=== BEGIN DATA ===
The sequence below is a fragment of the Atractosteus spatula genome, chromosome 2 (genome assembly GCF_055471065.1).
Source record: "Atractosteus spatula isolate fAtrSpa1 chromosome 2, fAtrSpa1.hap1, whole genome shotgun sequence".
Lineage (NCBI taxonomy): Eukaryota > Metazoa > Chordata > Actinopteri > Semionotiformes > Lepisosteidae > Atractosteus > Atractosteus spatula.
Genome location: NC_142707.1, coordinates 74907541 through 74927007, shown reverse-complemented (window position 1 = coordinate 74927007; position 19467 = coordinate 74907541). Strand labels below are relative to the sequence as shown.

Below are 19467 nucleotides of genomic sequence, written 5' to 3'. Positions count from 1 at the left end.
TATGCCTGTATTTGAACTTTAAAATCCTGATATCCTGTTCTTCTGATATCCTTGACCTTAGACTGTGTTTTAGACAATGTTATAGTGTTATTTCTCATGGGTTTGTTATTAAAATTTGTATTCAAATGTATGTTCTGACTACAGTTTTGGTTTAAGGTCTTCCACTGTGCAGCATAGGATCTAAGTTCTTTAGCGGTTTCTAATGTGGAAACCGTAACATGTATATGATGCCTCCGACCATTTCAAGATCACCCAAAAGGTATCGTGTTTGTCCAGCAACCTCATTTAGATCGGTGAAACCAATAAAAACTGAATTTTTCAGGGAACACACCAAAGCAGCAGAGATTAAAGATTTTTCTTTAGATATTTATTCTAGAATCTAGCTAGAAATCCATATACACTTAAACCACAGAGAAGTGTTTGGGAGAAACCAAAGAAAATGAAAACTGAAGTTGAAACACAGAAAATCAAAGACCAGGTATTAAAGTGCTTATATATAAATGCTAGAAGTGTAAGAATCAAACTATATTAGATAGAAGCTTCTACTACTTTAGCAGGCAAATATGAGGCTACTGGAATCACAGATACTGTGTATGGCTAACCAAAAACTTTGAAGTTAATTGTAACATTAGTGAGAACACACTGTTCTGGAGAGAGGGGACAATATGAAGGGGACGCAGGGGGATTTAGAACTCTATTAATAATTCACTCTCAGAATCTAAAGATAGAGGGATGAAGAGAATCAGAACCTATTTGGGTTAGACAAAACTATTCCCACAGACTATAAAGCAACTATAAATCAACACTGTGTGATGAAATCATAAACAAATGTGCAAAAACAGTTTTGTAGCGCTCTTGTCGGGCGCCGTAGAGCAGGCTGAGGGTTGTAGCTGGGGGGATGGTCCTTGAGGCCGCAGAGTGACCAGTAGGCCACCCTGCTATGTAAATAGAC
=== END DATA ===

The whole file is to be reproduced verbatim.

The sequence below is a fragment of the Atractosteus spatula genome, chromosome 2 (genome assembly GCF_055471065.1).
Source record: "Atractosteus spatula isolate fAtrSpa1 chromosome 2, fAtrSpa1.hap1, whole genome shotgun sequence".
Lineage (NCBI taxonomy): Eukaryota > Metazoa > Chordata > Actinopteri > Semionotiformes > Lepisosteidae > Atractosteus > Atractosteus spatula.
Genome location: NC_142707.1, coordinates 74907541 through 74927007, shown reverse-complemented (window position 1 = coordinate 74927007; position 19467 = coordinate 74907541). Strand labels below are relative to the sequence as shown.

Below are 19467 nucleotides of genomic sequence, written 5' to 3'. Positions count from 1 at the left end.
TATGCCTGTATTTGAACTTTAAAATCCTGATATCCTGTTCTTCTGATATCCTTGACCTTAGACTGTGTTTTAGACAATGTTATAGTGTTATTTCTCATGGGTTTGTTATTAAAATTTGTATTCAAATGTATGTTCTGACTACAGTTTTGGTTTAAGGTCTTCCACTGTGCAGCATAGGATCTAAGTTCTTTAGCGGTTTCTAATGTGGAAACCGTAACATGTATATGATGCCTCCGACCATTTCAAGATCACCCAAAAGGTATCGTGTTTGTCCAGCAACCTCATTTAGATCGGTGAAACCAATAAAAACTGAATTTTTCAGGGAACACACCAAAGCAGCAGAGATTAAAGATTTTTCTTTAGATATTTATTCTAGAATCTAGCTAGAAATCCATATACACTTAAACCACAGAGAAGTGTTTGGGAGAAACCAAAGAAAATGAAAACTGAAGTTGAAACACAGAAAATCAAAGACCAGGTATTAAAGTGCTTATATATAAATGCTAGAAGTGTAAGAATCAAACTATATTAGATAGAAGCTTCTACTACTTTAGCAGGCAAATATGAGGCTACTGGAATCACAGATACTGTGTATGGCTAACCAAAAACTTTGAAGTTAATTGTAACATTAGTGAGAACACACTGTTCTGGAGAGAGGGGACAATATGAAGGGGACGCAGGGGGATTTAGAACTCTATTAATAATTCACTCTCAGAATCTAAAGATAGAGGGATGAAGAGAATCAGAACCTATTTGGGTTAGACAAAACTATTCCCACAGACTATAAAGCAACTATAAATCAACACTGTGTGATGAAATCATAAACAAATGTGCAAAAACAGTTTTGTAGCGCTCTTGTCGGGCGCCGTAGAGCAGGCTGAGGGTTGTAGCTGGGGGGATGGTCCTTGAGGCCGCAGAGTGACCAGTAGGCCACCCTGCTATGTAAATAGAC